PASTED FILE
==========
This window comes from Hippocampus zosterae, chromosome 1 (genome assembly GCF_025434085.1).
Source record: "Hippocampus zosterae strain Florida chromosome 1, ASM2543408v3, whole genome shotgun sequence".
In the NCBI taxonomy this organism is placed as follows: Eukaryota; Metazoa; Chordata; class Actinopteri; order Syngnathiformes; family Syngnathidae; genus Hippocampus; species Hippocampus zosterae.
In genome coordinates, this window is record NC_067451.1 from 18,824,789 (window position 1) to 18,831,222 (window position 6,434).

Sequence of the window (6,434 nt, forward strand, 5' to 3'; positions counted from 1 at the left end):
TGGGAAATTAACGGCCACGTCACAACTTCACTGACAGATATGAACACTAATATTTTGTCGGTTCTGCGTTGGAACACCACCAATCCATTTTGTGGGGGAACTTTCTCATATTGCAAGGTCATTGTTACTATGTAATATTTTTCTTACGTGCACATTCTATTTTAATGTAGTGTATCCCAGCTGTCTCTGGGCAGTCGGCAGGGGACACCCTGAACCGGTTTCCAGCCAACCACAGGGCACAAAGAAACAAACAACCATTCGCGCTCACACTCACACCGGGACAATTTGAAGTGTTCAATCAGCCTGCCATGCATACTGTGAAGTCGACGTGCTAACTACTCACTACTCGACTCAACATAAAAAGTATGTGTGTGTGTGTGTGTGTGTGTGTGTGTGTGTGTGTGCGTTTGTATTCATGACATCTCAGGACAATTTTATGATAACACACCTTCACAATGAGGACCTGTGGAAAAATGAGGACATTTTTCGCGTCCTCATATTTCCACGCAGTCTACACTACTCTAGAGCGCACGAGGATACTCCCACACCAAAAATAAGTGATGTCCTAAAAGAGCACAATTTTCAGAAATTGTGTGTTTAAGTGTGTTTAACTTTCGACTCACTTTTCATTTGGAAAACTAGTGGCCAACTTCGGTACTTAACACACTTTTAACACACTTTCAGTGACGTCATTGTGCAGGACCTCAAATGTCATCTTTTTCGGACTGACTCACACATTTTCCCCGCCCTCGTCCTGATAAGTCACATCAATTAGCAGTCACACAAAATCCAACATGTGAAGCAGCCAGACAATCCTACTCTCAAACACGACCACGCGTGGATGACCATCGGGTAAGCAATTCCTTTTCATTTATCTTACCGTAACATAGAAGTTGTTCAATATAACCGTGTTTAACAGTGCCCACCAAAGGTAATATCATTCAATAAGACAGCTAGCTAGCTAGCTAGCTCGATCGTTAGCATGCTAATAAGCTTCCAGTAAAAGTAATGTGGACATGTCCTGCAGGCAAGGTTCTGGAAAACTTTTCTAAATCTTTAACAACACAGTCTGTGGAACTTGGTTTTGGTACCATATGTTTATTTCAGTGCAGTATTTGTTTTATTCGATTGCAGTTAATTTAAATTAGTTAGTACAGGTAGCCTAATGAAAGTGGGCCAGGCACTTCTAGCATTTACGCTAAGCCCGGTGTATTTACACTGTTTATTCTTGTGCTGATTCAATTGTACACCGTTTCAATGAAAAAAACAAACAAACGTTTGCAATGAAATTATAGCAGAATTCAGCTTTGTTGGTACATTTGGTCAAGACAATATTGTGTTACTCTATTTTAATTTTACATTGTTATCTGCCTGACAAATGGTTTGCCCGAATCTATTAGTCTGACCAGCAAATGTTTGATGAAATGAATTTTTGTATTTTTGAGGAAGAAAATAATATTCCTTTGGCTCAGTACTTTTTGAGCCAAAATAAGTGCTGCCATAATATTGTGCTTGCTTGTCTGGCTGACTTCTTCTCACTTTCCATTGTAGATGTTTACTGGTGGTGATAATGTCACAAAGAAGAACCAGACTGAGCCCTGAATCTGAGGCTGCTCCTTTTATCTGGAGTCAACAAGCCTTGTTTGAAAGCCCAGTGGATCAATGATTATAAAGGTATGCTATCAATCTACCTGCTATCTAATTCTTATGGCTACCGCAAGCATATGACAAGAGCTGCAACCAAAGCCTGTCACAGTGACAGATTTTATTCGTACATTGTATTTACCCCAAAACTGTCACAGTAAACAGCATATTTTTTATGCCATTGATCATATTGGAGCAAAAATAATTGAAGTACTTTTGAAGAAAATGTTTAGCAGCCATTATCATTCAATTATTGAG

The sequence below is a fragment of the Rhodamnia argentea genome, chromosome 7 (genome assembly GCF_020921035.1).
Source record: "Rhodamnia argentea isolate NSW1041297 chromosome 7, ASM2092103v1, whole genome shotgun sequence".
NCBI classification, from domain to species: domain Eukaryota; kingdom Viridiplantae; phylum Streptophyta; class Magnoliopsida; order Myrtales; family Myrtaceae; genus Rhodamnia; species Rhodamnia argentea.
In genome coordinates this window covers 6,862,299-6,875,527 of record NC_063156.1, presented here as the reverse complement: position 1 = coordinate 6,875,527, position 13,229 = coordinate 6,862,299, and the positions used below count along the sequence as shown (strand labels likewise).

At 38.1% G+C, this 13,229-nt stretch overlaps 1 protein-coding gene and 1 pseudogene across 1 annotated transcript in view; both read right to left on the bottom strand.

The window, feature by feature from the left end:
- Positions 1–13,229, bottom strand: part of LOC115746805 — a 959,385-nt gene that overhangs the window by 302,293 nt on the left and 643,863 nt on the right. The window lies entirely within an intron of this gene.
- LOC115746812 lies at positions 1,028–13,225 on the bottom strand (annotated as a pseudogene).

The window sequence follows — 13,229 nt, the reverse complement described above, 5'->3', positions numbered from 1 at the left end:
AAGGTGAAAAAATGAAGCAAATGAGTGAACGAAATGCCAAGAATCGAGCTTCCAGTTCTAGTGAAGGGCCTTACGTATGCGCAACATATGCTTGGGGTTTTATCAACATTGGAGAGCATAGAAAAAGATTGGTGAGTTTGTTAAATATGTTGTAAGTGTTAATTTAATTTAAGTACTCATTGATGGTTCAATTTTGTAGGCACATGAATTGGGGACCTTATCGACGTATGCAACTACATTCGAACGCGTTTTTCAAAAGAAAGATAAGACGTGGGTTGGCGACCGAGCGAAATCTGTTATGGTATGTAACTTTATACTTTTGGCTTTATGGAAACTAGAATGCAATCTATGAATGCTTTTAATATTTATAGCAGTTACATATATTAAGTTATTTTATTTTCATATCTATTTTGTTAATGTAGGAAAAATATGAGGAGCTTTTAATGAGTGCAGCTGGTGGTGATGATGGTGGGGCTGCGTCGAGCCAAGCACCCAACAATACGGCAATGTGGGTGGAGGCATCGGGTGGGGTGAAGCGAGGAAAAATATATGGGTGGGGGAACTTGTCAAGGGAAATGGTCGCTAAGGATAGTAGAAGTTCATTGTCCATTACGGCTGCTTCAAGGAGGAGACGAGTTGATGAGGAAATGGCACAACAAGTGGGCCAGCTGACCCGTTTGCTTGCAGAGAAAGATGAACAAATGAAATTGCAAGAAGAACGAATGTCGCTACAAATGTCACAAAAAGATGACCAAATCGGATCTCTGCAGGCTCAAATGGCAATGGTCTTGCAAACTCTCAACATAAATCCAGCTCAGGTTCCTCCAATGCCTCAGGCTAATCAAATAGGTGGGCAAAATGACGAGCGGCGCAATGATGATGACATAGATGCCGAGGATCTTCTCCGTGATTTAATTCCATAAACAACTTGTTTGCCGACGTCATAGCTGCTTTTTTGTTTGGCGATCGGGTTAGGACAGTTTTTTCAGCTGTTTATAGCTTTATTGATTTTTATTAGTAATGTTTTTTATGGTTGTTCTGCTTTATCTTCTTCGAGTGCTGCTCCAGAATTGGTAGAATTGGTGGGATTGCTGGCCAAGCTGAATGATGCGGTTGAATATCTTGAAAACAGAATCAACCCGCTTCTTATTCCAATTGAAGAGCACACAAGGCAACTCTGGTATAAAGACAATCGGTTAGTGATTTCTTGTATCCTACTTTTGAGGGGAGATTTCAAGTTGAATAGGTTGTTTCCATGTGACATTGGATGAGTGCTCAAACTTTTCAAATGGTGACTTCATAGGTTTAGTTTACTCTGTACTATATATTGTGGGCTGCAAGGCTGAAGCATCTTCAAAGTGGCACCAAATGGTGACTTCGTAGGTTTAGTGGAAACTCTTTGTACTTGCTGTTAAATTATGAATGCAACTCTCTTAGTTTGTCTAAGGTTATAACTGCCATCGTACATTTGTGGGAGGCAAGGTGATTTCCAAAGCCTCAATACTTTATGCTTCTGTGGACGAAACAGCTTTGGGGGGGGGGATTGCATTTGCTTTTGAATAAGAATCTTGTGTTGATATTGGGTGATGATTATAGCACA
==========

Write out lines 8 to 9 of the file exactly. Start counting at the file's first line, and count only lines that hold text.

Source record: "Rhodamnia argentea isolate NSW1041297 chromosome 7, ASM2092103v1, whole genome shotgun sequence".
NCBI classification, from domain to species: domain Eukaryota; kingdom Viridiplantae; phylum Streptophyta; class Magnoliopsida; order Myrtales; family Myrtaceae; genus Rhodamnia; species Rhodamnia argentea.